Africa, June 2019, Vol. 84 No. 5
Out of the ashes, a church of beauty arises…
Every time I spot one of those enormous JCB demolition excavators heading in the direction of poor neighbourhoods my heart flutters and a cold sweat breaks out even on the hottest of days. Those powerful machines may represent development and progress for some but for those of us who have witnessed evictions and destruction of homes and livelihoods, they are enemy number one.
Mombasa city, Kenya, has a population of one million, but 55% of that figure lives in slums or informal settlements if you want to be politically correct. They occupy land that is owned by government, absentee landlords and private developers – the polite title for land grabbers. When St Patrick’s Missionaries first went to the coastal city in 2007 we were given the opportunity by the late Archbishop Boniface Lele to open the first slum parish in the city. We negotiated with the residents and were given one third of an acre to set up a parish base and immerse ourselves in the lives of the forgotten and abandoned.
The threat of eviction has remained constant. In 2010 we were tipped off that hundreds of homes were to be demolished at the parish centre in Bangala in the dark of the night. The community kept vigil and the youth mobilised resistance while the rest of us lobbied politicians. The joint effort averted eviction.
However, in 2012 without legal notice or warning, forced evictions took place at the other end of the parish in the outstation known as Kibarani. This settlement had developed alongside a huge dumpsite that provided a living to the poorest of the city’s residents. On that fateful morning two enormous excavators, a contingent of over one hundred police and a group of hired vigilantes descended on the village and levelled the homes of hundreds of people. Nothing was spared even as parents tried desperately to salvage their few possessions and family photographs.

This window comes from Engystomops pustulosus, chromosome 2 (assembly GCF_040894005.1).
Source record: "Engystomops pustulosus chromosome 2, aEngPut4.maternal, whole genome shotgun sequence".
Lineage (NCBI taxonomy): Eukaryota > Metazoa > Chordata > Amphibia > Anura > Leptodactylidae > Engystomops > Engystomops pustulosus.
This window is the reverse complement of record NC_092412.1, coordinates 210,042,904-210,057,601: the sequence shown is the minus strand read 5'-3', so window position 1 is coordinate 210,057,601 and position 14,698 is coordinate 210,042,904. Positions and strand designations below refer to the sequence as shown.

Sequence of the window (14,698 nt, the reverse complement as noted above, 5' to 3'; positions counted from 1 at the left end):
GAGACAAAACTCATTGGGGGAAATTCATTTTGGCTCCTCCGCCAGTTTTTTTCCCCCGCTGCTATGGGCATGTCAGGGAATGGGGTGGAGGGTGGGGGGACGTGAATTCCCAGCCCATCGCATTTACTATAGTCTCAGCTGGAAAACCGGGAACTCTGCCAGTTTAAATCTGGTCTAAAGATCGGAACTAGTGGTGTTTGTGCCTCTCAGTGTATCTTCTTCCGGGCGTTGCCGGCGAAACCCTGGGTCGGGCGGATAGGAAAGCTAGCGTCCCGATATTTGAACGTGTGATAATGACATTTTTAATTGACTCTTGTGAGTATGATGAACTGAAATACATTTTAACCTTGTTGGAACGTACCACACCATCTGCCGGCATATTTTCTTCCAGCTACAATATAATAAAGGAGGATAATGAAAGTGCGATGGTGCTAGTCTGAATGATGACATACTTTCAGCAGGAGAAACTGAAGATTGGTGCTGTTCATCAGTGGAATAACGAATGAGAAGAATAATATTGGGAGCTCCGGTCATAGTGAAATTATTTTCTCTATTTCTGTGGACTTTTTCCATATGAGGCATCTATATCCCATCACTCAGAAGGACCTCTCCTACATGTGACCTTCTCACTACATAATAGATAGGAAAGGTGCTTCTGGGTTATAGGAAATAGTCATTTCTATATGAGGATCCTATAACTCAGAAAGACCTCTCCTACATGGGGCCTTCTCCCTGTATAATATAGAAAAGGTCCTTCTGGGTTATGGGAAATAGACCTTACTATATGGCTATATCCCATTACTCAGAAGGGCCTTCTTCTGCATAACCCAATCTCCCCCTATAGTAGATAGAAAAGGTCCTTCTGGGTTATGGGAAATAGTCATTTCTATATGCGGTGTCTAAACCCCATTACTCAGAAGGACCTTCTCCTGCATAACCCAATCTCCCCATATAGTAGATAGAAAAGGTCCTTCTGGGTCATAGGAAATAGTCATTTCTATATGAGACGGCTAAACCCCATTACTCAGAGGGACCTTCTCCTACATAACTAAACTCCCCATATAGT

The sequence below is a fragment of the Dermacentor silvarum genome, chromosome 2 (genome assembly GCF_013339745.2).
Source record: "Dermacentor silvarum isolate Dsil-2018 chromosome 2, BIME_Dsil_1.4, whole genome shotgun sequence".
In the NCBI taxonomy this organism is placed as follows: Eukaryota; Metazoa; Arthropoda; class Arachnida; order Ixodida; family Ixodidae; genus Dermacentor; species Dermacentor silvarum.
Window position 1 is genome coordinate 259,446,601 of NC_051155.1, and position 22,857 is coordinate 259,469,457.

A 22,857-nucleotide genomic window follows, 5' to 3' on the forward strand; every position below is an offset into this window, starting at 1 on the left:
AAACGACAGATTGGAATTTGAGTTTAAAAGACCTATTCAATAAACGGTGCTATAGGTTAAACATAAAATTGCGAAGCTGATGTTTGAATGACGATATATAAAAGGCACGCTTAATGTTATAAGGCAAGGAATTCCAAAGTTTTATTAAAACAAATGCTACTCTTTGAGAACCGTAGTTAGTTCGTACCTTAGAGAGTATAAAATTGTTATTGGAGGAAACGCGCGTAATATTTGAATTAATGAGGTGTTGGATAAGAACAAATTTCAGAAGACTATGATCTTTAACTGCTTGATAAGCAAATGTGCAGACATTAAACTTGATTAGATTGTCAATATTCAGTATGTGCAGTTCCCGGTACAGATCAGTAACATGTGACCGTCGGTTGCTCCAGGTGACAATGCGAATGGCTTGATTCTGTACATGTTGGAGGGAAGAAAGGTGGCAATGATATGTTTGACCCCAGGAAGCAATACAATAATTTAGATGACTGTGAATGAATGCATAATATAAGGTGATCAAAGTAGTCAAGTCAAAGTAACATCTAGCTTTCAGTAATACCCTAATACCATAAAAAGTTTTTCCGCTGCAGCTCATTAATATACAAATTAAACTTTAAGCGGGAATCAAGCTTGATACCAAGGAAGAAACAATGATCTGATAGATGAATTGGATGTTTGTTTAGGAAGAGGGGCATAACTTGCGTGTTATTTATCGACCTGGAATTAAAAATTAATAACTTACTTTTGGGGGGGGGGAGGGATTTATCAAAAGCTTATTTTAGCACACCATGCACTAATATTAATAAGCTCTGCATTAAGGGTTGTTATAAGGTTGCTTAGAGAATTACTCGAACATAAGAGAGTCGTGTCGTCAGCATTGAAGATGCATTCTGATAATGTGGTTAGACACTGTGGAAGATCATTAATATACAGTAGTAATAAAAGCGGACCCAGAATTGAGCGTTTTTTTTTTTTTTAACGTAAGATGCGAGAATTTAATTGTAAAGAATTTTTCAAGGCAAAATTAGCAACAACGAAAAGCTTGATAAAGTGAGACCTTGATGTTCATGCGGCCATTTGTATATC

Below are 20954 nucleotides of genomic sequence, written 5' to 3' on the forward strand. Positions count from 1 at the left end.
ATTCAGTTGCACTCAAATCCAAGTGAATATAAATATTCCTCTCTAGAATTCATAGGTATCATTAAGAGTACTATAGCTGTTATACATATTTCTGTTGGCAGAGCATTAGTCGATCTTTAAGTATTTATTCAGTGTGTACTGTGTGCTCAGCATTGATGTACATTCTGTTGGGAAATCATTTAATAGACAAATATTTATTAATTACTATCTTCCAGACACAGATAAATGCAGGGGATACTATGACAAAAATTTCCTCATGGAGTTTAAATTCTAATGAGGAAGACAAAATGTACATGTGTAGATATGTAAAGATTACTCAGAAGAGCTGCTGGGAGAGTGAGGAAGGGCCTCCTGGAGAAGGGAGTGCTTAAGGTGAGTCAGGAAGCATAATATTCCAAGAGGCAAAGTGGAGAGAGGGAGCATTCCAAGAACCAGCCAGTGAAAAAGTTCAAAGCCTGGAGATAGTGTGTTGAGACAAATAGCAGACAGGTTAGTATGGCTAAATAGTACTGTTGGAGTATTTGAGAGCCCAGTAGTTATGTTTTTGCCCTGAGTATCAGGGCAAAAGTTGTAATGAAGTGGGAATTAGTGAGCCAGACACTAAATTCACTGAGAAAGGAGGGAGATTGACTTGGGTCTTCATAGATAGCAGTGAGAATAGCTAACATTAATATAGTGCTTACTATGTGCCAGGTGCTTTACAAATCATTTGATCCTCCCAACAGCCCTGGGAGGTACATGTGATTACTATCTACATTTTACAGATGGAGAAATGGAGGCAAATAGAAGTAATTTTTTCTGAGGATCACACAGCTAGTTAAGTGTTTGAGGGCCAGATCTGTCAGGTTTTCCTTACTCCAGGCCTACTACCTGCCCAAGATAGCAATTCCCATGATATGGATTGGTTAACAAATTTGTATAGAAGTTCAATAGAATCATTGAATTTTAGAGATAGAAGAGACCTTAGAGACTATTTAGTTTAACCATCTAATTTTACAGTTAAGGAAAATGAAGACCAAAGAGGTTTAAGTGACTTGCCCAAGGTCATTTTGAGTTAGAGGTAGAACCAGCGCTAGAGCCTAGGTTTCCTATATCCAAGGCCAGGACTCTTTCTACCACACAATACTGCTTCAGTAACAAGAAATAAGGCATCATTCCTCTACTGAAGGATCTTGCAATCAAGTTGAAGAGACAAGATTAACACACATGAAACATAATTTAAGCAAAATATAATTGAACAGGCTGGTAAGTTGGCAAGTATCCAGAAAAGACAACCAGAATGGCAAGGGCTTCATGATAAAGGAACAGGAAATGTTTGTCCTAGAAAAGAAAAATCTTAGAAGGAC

The invaders attempted to come back and finish the job the following day but the youth repulsed them. The destruction was heartbreaking. But the community decided to stay put because after all they had nowhere else to run to. Our human rights organisation, Haki Yetu (Our Rights) filed a compensation case in the High Court and the grabbers also took more cases against the community to which we got enjoined in their defence.
Since the people had shown such courage and tenacity, as a church we had to remain in solidarity and restore their hopes. Thanks to the generosity of our benefactors in Co Kerry, Ireland, we began a primary school appropriately named St Francis of Assisi. The school is now complete with nursery and classes 1 to 8 and each year the hardy young pupils perform well in the national examinations.
Yet, the church community still worshipped in a semi-permanent mud building. The hesitancy to build a permanent church that might be demolished was understandable. However, in 2017 the current parish priest, Nicky Hennity, discussed with his church council and they jointly decided to take the risk of construction as an act of faith. After all the court had not ruled against us and the grabbers seemed to be tiring. We worked on the principle that justice always goes to those who are willing to endure the most.
As always Nicky wanted local involvement since even the poorest of people have something to give towards their own development. A fundraising event in September of last year raised 15,000, an amazing figure for such a poor area. This was boosted by donations from St Patrick’s, Kiltegan, and from the Apostolic Work Society of the Archdiocese of Armagh, and of the diocese of Down and Connor. The building started taking shape and while Nicky was abroad the very senior Peter Finegan supervised the construction undertaken by the very capable contractor, Harrison Mugo.
After consultation with Archbishop Martin Kivuva, Saturday March 16th was set as the opening date. The energy and excitement around the beautiful, new church motivated six couples to announce that they would like to have their marriages blessed on the same day. These couples varied from those in their thirties to grandparents all of whom could not afford to have their own special day but were happy to share their joy and important moment with the whole parish community.
The church was overflowing and the four hour ceremony seemed to pass in minutes. Everyone was fed and watered on an extremely hot day. The beautiful new church remains the focal point in the community. Rising out of the ashes of destruction, demolition and despair the church gives life, energy, community and hope to a tortured and forgotten community. For the Kiltegan family it is a response to our mission to the least, the last and the lost.
Fr Gabriel Dolan was ordained in 1982. He combines a passionate concern for Human Rights with youth and parish ministry in Kenya.
©Africa, St Patrick's Missions Magazine